What does a built-from-scratch, tech-first Medicaid plan look like? Sean talks through the strategy behind the new health insurance co, which is aiming to use Olive’s tech to automate every aspect of the way a payer functions in effort to 1) strip away health plan admin costs and 2) create a never-before-seen relationship between patient, payer, and provider. On this latter point, it’s the fresh approach to payer-provider relations that seems to really have Sean excited. With Olive already built into hundreds of health systems, and conveniently located on the desktops of those providers, Sean says Circulo will be poised to take advantage of that network’s data and distribution to forever alter the healthcare payment model. Submitting claims goes away. Denials go away. Costs drop. Care improves.
Backed by a fresh $50M from Olive’s investors (Drive Capital and General Catalyst led Circulo’s Series A with participation from Oak HC/FT and SVB Capital) the new plan is currently building team and tech and aiming “to cover one life, bring on one provider, and earn one dollar of revenue by the end of the year.” It’s early days, but we dive into the details behind the strategy and also explore how this fits into the “health assurance thesis” that’s lurking behind General Catalyst’s latest investments, particularly those spearheaded by Hemant Taneja, who literally co-wrote the book on the subject with Jefferson Health’s Steve Klasko, and is the CEO of the Health Assurance Acquisition Corporation ($HAACU) SPAC that’s just out there waiting to take a health tech business public.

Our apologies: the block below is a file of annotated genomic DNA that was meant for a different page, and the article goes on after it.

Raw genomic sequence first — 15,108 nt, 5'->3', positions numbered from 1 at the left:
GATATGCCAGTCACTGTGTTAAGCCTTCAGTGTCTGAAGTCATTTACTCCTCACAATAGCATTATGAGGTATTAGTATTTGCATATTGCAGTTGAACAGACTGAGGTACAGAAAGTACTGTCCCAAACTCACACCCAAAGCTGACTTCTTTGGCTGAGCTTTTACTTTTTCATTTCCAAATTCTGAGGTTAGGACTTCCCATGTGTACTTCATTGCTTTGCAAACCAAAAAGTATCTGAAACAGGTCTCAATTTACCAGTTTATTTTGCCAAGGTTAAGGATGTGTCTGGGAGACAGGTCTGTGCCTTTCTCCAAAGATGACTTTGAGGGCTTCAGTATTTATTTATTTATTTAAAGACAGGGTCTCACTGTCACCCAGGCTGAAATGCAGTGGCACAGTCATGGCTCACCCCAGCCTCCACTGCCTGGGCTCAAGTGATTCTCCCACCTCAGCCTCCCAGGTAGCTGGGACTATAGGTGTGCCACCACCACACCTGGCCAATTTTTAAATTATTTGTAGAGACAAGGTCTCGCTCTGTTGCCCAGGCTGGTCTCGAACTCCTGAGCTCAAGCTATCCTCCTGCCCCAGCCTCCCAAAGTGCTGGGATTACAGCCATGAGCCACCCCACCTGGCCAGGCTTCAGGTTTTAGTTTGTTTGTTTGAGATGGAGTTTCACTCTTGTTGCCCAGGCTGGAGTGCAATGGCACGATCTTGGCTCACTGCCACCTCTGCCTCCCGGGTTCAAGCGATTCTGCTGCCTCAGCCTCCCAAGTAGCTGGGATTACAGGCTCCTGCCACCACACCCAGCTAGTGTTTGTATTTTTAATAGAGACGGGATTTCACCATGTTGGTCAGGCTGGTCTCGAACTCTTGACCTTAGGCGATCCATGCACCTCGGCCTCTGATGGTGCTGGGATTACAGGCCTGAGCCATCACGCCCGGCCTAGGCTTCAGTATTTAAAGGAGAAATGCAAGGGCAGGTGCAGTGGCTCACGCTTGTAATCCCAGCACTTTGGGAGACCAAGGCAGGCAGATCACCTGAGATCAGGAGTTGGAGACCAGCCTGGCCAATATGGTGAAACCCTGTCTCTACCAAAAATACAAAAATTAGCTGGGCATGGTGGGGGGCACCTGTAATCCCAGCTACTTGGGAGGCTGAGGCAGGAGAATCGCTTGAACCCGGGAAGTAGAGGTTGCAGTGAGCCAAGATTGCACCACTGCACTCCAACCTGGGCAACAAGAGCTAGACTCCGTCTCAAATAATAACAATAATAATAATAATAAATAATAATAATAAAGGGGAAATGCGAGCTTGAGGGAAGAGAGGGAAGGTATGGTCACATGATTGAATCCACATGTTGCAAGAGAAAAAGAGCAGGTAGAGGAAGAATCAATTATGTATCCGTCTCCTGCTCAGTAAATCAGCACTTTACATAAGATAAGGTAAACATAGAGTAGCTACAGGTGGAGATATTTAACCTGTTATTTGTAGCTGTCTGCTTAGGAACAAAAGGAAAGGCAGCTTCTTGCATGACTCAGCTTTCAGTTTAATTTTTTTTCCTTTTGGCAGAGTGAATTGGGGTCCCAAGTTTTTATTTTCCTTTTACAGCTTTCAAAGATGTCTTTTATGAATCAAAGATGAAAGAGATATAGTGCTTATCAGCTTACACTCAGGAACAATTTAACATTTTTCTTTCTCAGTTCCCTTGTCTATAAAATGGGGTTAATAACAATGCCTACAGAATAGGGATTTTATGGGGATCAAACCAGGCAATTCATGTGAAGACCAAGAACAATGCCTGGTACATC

The April Fools joining me on THCB Gang today will be policy expert consultant/author Rosemarie Day (@Rosemarie_Day1), futurist Jeff Goldsmith, policy & tech expert Vince Kuraitis (@VinceKuraitis), and patient safety expert & all around wit Michael Millenson (@MLMillenson). There’s vaccines, a 4th wave, Texas reopening, Florida never having closed, and a whole mess of health policy. It’ll be fun — so come join us